"I've been talking to him and he agreed with me that, since I'm ten
years old, you should tell me ten things about my mama. Just ten
things, that's all."
The preacher stopped rubbing Winn-Dixie's head and held real still. I could see him thinking about pulling his head back into his shell.
"One thing for each year I've been alive," I told him. "Please."
Winn-Dixie looked up at the preacher and kind of gave him a nudge with his nose.
The preacher sighed. He said to Winn-Dixie, "I should have guessed you were going to be trouble." Then he looked at me. "Come on, Opal," he said. "Sit down. And I will tell you ten things about your mama."
"One," said the preacher. We were sitting on the couch and Winn-Dixie
was sitting between us. Winn-Dixie had already decided that he liked
the couch a lot. "One," said the preacher again. Winn-Dixie looked at
him kind of hard. "Your mama was funny. She could make just about
"Two," he said. "She had red hair and freckles."
"Just like me," I said.
"Just like you," the preacher nodded.
"Three. She liked to plant things. She had a talent for it. She could stick a tire in the ground and grow a car."
Winn-Dixie started chewing on his paw, and I tapped him on the head to make him stop.
"Four," said the preacher. "She could run fast. If you were racing her, you couldn't ever let her get a head start, because she would beat you for sure."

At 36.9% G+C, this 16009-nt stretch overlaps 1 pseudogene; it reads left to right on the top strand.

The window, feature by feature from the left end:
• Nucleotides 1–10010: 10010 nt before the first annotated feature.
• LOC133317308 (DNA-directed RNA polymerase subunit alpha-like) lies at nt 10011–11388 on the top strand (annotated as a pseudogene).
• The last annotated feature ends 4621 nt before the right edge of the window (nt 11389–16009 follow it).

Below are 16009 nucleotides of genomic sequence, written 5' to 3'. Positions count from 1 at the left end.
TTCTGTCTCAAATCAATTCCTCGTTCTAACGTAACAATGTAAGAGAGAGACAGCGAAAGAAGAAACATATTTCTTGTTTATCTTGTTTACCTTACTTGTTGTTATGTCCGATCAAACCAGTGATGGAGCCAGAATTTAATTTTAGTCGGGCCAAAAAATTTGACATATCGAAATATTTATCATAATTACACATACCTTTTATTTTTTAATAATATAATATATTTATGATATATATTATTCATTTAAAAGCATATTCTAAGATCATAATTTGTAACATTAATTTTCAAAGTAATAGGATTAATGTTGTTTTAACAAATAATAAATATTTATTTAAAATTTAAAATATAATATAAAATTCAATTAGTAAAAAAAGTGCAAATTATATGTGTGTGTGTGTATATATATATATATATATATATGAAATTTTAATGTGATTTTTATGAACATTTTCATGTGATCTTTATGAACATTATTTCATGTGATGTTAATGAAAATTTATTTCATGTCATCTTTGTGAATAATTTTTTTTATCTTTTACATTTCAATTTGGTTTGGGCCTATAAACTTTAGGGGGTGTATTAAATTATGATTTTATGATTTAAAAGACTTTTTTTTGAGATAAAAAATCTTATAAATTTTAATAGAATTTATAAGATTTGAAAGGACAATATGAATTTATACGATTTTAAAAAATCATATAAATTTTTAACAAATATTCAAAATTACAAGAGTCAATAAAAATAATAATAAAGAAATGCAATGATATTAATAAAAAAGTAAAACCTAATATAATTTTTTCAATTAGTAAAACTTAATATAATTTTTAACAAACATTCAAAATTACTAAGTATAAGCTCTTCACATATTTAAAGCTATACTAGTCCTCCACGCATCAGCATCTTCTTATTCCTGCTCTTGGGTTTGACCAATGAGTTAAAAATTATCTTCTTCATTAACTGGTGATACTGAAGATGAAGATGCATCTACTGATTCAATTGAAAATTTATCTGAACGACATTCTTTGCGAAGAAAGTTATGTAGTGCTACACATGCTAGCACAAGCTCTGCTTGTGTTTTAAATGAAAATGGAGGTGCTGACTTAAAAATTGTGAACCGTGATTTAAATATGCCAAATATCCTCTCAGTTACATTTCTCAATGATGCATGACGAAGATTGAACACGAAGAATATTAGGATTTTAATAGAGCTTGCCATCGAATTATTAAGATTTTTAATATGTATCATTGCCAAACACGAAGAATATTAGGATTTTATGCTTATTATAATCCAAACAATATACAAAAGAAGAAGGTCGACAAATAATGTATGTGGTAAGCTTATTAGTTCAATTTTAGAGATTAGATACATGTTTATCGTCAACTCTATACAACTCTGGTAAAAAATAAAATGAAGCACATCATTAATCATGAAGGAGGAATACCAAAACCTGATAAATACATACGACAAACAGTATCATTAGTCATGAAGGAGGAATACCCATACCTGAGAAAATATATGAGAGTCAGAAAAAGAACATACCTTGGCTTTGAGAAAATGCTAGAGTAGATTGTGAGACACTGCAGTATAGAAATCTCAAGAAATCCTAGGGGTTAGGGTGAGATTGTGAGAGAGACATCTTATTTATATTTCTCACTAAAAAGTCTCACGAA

"I'm that way, too," I said. "Back home, in Watley, I raced Liam Fullerton, and beat him, and he said it wasn't fair, because boys and girls shouldn't race each other to begin with. I told him he was just a sore loser."
The preacher nodded. He was quiet for a minute.
"I'm ready for number five," I told him.
"Five," he said. "She couldn't cook. She burned everything, including water. She had a hard time opening a can of beans. She couldn't make head nor tail of a piece of meat. Six." The preacher rubbed his nose and looked up at the ceiling. Winn-Dixie looked up, too.
"Number six is that your mama loved a story. She would sit and listen to stories all day long. She loved to be told a story. She especially liked funny ones, stories that made her laugh." The preacher nodded his head like he was agreeing with himself.
"What's number seven?" I asked.
"Let's see," he said. "She knew all the constellations, every planet in the nighttime sky. Every last one of them. She could name them. And point them out. And she never got tired of looking up at them."
"Number eight," said the preacher, with his eyes closed, "was that she hated being a preacher's wife. She said she just couldn't stand having the ladies at church judge what she was wearing and what she was cooking and how she was singing. She said it made her feel like a bug under a microscope."
Winn-Dixie lay down on the couch. He put his nose in the preacher's lap and his tail in mine.
From Because of Winn-Dixie. Copyright (c) 2000 Kate DiCamillo. Candlewick Press, Inc., Cambridge, MA.
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No Man's Land
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